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Electricity Power transmission updates

Investing in grid transmission

BR

In the power sector, investment in transmission system is as important as the investment in the generation capacity. In the past, it has been observed that the focus had remained heavily on the generation side while investment in transmission was put on the back burner, which ensured that the country fails to benefit from enhancement of generation.

That is why NEPRA does an annual performance evaluation report of NTDC and KE, and it is important to highlight the findings and recommendation of the regulator. Before delving into NEPRA’s findings, it is worth mentioning that a few days back the foundation stone for 765KV grid has been set up in Mansehra which is expected to be completed in 3 years. This will ensure delivery of 2160 MW from Dasu hydropower project to the national grid.

Such investments in timely fashion are necessary to ensure efficient use of electricity and allowing plants to operate on economic merit order. Otherwise, the least expensive plants which do not have full access to transmission network are prevented from operating while the country ends up relying on expensive plants which are connected to the grid.

These are real challenges, and the country has been facing them for several years. Especially since the addition of new power plants over the past few years. NEPRA Performance Evaluation Report for NTDC and KE contains some insights on these challenges.

NTDC network has improved either through investment or system optimization to reduce the energy not served (ENS) which is the wastage of electricity on its network. This showed a 93 percent decline in one year – from 130.2 million units to 9.4 million units. As a result, financial bleeding has reduced from Rs 888 million from one year to Rs 90 million to next. Investment over the past five years amounts to just Rs3.8 billion.

There are technical constraints which have been identified by NEPRA where congestions were identified in Gatti, New Multan, PeeranGhaib, and Lahore-Sheikhupura. The financial impact of plant operations in violation of EMO due to transmission constraints was calculated at Rs3.7 billion.Hence, there is a dire need for continued investment.

KE also broke ground on the first 500 kV grid station at KKI to cement its connection with the national grid. Although the frequency of interruptions at lower voltages has increased, the overall performance shows significant stability which is also indicative of progress. NEPRA has recommended the replacement of equipment which has served its useful life especially at the 500 kV Jamshoro grid. This will require investment, a plan for which is also pending regulator’s approval.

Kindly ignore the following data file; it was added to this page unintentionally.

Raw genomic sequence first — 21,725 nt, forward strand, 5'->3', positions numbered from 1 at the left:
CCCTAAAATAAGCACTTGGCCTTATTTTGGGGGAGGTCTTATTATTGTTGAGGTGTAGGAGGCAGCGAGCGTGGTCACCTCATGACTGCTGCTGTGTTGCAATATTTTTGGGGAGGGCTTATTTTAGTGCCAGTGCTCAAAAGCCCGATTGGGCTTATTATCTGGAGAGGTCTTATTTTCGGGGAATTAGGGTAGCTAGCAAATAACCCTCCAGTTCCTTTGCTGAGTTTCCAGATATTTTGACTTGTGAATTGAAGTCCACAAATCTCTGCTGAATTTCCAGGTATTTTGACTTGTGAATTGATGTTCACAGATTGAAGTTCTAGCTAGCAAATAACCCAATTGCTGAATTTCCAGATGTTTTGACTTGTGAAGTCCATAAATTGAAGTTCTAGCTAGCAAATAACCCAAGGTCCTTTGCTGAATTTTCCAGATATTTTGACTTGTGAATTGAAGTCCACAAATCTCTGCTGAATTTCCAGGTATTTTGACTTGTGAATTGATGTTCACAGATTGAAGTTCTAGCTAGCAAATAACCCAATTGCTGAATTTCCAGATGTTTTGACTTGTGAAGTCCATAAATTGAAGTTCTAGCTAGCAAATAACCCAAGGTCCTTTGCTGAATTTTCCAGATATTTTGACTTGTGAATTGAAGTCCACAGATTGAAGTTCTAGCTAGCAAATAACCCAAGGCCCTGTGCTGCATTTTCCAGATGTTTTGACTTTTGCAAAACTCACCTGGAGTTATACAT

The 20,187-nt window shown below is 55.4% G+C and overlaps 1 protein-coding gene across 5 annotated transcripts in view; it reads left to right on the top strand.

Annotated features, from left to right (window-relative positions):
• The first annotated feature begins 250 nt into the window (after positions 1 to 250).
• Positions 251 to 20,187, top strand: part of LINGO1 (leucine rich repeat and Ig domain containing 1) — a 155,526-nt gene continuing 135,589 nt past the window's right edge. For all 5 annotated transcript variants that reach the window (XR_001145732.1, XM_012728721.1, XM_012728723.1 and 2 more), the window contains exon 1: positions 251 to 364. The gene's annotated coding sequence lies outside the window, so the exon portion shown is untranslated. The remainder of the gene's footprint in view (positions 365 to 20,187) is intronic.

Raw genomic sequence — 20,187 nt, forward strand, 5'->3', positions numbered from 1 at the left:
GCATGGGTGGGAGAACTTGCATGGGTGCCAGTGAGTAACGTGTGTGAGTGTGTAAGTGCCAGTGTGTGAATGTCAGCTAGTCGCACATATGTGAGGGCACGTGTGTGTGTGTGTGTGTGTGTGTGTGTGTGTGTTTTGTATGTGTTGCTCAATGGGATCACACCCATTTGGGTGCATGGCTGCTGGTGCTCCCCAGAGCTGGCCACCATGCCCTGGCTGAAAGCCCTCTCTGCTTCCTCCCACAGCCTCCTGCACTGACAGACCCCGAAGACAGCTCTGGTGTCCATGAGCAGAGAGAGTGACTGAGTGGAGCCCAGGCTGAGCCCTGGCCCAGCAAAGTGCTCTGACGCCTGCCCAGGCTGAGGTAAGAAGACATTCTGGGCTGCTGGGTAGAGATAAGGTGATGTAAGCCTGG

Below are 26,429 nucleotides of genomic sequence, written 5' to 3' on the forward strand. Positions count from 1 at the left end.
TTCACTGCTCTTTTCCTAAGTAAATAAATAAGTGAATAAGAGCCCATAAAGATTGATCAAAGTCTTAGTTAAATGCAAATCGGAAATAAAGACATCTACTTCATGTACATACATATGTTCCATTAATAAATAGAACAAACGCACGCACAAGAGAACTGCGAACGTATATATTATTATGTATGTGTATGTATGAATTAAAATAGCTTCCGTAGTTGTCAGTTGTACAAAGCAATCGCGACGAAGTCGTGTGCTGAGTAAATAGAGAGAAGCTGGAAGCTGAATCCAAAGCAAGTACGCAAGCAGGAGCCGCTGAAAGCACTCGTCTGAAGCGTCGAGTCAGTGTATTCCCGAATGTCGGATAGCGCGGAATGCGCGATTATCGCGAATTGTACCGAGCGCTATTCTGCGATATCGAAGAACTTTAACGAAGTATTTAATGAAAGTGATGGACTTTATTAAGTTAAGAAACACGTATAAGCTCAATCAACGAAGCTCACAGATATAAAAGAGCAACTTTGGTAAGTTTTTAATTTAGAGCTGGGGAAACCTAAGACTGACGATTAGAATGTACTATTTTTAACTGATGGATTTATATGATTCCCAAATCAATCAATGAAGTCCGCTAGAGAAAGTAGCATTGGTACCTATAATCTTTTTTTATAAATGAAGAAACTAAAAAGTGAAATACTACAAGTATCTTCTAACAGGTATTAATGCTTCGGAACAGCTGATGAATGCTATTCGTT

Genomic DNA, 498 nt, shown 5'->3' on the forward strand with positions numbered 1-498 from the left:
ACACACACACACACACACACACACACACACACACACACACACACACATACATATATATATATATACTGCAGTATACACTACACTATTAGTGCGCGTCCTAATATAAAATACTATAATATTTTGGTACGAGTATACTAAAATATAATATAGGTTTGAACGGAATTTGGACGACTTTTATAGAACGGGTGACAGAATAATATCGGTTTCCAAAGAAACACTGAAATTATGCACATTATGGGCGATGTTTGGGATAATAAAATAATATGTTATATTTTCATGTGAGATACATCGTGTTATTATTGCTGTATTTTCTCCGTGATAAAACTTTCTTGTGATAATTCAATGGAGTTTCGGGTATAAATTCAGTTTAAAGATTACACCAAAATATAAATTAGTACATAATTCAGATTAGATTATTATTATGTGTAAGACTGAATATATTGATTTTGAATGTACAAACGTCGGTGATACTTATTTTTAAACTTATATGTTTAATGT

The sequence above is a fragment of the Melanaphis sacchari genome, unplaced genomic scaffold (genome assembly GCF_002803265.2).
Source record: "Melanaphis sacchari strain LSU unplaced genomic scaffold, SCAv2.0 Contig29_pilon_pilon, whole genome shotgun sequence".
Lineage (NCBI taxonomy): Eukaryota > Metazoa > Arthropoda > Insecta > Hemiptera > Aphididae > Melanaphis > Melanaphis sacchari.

The plan costs Rs484 billion which includes the addition of new grids, expanding the network, and maintaining service levels against international benchmarks.Sustaining or improving service levels requires commensurate financial investment. KE is anticipating 30 percent growth in its customer base. If the same benchmark is applied at the national level, it takes total customers from around 33 million to 43 million. And this is just the number of connections. Consumption in unit terms may also increase manifolds.

The country is bringing in various types of generation capacity projects, but transmission and distribution is the ultimate battleground which needs immediate attention as they are responsible for channeling the electricity from source to sink.Timely and adequate investment is also going to benefit the national exchequer in the long-run.

Cheaper power plants may be able to get their electricity to customer doorsteps because of available bandwidth in network. Currently, absence of dedicated transmission line for Shanghai Electric Company Limited leads to load curtailment of Engro Power Thar Limited, and Thar Energy Limited. These are based on domestically mined coal. We should not repeat such mistakes and synchronize transmission and generation investment.

 
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